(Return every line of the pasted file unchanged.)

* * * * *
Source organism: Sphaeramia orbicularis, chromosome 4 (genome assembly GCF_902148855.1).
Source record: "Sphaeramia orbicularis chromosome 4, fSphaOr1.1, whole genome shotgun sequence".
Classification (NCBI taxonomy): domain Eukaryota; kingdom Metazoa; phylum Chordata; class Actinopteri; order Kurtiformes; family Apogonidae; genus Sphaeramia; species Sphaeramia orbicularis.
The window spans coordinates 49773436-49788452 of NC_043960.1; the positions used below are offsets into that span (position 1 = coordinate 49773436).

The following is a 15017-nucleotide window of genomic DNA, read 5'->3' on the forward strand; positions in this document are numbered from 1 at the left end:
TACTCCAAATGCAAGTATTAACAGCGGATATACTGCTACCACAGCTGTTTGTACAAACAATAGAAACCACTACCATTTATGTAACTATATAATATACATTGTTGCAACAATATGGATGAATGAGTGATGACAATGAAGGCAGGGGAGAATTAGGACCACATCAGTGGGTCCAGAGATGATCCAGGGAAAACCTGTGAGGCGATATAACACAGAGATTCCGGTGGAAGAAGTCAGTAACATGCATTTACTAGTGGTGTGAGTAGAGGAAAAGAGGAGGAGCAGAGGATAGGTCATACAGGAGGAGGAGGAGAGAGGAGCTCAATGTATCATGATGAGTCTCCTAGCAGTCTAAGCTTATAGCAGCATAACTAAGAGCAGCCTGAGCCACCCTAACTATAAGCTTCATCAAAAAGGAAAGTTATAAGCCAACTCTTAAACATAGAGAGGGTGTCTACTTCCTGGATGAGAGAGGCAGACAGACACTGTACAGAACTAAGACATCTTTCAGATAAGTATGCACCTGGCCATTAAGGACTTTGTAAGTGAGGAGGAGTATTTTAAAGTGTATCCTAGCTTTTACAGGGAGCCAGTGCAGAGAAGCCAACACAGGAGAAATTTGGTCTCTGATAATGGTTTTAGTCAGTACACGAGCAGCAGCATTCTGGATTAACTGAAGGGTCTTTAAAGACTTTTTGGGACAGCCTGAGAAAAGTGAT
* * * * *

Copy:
Source organism: Sphaeramia orbicularis, chromosome 4 (genome assembly GCF_902148855.1).
Source record: "Sphaeramia orbicularis chromosome 4, fSphaOr1.1, whole genome shotgun sequence".
Classification (NCBI taxonomy): domain Eukaryota; kingdom Metazoa; phylum Chordata; class Actinopteri; order Kurtiformes; family Apogonidae; genus Sphaeramia; species Sphaeramia orbicularis.
The window spans coordinates 49773436-49788452 of NC_043960.1; the positions used below are offsets into that span (position 1 = coordinate 49773436).

The following is a 15017-nucleotide window of genomic DNA, read 5'->3' on the forward strand; positions in this document are numbered from 1 at the left end:
TACTCCAAATGCAAGTATTAACAGCGGATATACTGCTACCACAGCTGTTTGTACAAACAATAGAAACCACTACCATTTATGTAACTATATAATATACATTGTTGCAACAATATGGATGAATGAGTGATGACAATGAAGGCAGGGGAGAATTAGGACCACATCAGTGGGTCCAGAGATGATCCAGGGAAAACCTGTGAGGCGATATAACACAGAGATTCCGGTGGAAGAAGTCAGTAACATGCATTTACTAGTGGTGTGAGTAGAGGAAAAGAGGAGGAGCAGAGGATAGGTCATACAGGAGGAGGAGGAGAGAGGAGCTCAATGTATCATGATGAGTCTCCTAGCAGTCTAAGCTTATAGCAGCATAACTAAGAGCAGCCTGAGCCACCCTAACTATAAGCTTCATCAAAAAGGAAAGTTATAAGCCAACTCTTAAACATAGAGAGGGTGTCTACTTCCTGGATGAGAGAGGCAGACAGACACTGTACAGAACTAAGACATCTTTCAGATAAGTATGCACCTGGCCATTAAGGACTTTGTAAGTGAGGAGGAGTATTTTAAAGTGTATCCTAGCTTTTACAGGGAGCCAGTGCAGAGAAGCCAACACAGGAGAAATTTGGTCTCTGATAATGGTTTTAGTCAGTACACGAGCAGCAGCATTCTGGATTAACTGAAGGGTCTTTAAAGACTTTTTGGGACAGCCTGAGAAAAGTGAT